Headed by guitarist Kenny H?kansson, this early 70's Swedish band, named after the highest mountain in Sweden, tried their hands at a number of different styles over the course of six albums, including blues rock, jazz rock, even African music. However, it is for a couple of Scandinavian folk LP's that they are remembered for. By the end of the 70's, and after a slow disintegration of the band, they more or less successfully tried their hands at symphonic rock and then disappeared. Their albums are mostly instrumental.
Their first, a basically blues-rock album, really bears no resemblance to the rest of their r?pertoire. The hiring of six new members after its release proved to be the turning point of their career, as they churned out their two excellent folk prog albums, "Kebnekaise II" and "Kebnekaise III". Both take Swedish folk melodies and rock them up/dress them up with a prog sheen. Often played in minor keys, the violin along with the guitar carries the melody, enlivened with congas, bass and drums plus a few assorted traditional instruments. If not spectacular, the musicianship is fairly good and the material fresh and original, making for an exciting listening experience. By their fourth, fifth and sixth albums, the band had abandoned their folk roots for African music, jazz rock and symphonic rock respectively, none really possessing the charm and allure of numbers II and III. Thankfully, a 1993 compilation CD featuring many interesting tunes from II and III has been released under the title "Electric Mountain".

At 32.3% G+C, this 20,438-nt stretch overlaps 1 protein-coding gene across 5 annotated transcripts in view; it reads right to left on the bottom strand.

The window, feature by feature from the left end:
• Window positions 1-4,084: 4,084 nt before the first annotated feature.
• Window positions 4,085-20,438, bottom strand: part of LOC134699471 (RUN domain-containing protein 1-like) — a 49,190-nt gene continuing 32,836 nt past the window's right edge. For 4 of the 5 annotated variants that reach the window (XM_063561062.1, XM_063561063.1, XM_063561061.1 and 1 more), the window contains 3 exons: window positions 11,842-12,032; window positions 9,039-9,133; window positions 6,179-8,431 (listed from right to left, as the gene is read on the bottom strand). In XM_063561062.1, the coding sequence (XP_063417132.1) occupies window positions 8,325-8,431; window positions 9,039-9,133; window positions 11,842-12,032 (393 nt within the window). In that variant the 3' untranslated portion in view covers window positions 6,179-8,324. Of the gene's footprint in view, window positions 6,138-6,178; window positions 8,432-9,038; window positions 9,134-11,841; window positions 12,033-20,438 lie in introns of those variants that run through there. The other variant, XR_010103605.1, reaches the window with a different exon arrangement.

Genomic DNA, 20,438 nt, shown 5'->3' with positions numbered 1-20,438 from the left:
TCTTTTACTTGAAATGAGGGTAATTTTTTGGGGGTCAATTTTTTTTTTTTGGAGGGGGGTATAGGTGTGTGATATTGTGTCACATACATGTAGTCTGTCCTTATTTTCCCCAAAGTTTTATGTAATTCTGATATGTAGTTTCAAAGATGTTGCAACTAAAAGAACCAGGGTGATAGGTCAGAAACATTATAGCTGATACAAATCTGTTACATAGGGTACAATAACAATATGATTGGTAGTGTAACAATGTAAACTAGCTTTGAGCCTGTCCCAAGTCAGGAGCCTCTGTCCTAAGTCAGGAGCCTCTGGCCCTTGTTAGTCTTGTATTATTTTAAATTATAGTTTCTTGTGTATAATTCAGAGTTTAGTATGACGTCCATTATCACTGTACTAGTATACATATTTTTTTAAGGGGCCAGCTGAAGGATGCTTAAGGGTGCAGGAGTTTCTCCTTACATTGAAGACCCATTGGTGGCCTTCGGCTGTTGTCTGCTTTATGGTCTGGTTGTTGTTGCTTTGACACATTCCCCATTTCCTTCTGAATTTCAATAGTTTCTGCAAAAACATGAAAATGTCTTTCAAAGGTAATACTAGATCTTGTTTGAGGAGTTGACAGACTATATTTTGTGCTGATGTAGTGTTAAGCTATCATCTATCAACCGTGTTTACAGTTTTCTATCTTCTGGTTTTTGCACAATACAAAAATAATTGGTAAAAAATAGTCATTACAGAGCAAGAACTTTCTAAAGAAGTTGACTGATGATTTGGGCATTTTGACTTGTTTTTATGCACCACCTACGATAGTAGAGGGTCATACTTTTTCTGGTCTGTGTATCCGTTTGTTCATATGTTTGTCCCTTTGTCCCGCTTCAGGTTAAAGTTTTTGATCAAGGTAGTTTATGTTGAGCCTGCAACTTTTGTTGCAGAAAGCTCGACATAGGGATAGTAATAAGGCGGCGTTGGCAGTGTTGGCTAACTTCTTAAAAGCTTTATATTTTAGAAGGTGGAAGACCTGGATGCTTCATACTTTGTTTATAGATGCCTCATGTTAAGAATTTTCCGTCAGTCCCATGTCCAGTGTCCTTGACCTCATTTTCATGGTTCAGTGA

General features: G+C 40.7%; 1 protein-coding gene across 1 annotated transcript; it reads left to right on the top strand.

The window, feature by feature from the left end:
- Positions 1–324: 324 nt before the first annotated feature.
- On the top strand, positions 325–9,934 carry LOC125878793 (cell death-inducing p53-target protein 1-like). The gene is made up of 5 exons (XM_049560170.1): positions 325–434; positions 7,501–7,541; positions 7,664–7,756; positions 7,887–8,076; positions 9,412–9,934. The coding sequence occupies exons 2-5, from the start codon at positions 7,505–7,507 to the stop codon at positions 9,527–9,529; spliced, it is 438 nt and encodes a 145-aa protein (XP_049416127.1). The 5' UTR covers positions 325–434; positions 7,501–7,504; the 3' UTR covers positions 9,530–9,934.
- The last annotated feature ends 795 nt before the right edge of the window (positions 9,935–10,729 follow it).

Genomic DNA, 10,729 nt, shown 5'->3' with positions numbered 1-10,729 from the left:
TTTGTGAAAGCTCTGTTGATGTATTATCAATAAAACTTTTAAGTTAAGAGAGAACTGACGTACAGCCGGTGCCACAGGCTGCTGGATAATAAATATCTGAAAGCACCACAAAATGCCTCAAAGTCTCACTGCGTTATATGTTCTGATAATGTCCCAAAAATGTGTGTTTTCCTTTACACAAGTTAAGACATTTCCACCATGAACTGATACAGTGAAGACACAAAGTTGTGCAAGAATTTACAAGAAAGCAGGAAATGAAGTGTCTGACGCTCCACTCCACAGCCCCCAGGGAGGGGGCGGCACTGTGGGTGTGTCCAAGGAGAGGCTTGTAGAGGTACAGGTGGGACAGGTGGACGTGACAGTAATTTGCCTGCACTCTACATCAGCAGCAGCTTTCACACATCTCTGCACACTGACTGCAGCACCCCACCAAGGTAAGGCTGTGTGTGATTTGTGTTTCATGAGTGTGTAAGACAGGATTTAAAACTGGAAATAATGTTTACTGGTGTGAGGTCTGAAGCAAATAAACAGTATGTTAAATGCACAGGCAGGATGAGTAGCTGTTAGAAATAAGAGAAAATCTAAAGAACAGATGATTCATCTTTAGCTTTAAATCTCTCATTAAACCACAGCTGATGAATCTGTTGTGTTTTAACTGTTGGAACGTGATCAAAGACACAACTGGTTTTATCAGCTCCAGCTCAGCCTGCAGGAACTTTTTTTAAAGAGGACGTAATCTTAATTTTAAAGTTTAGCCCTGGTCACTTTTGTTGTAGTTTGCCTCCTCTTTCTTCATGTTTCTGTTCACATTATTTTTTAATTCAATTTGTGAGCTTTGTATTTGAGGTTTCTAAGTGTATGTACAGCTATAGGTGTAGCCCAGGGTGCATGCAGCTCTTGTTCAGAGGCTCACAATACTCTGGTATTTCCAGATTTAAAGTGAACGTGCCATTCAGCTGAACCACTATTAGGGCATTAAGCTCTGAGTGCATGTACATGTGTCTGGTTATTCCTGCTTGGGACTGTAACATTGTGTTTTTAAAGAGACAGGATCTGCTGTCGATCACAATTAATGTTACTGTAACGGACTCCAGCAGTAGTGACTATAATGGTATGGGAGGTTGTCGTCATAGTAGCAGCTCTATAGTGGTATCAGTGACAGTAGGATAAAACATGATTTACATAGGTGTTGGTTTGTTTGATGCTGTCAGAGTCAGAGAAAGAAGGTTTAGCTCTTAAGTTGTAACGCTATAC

Fans of Swedish folk prog will definitely get a kick out of KEBNEKAISE II and III.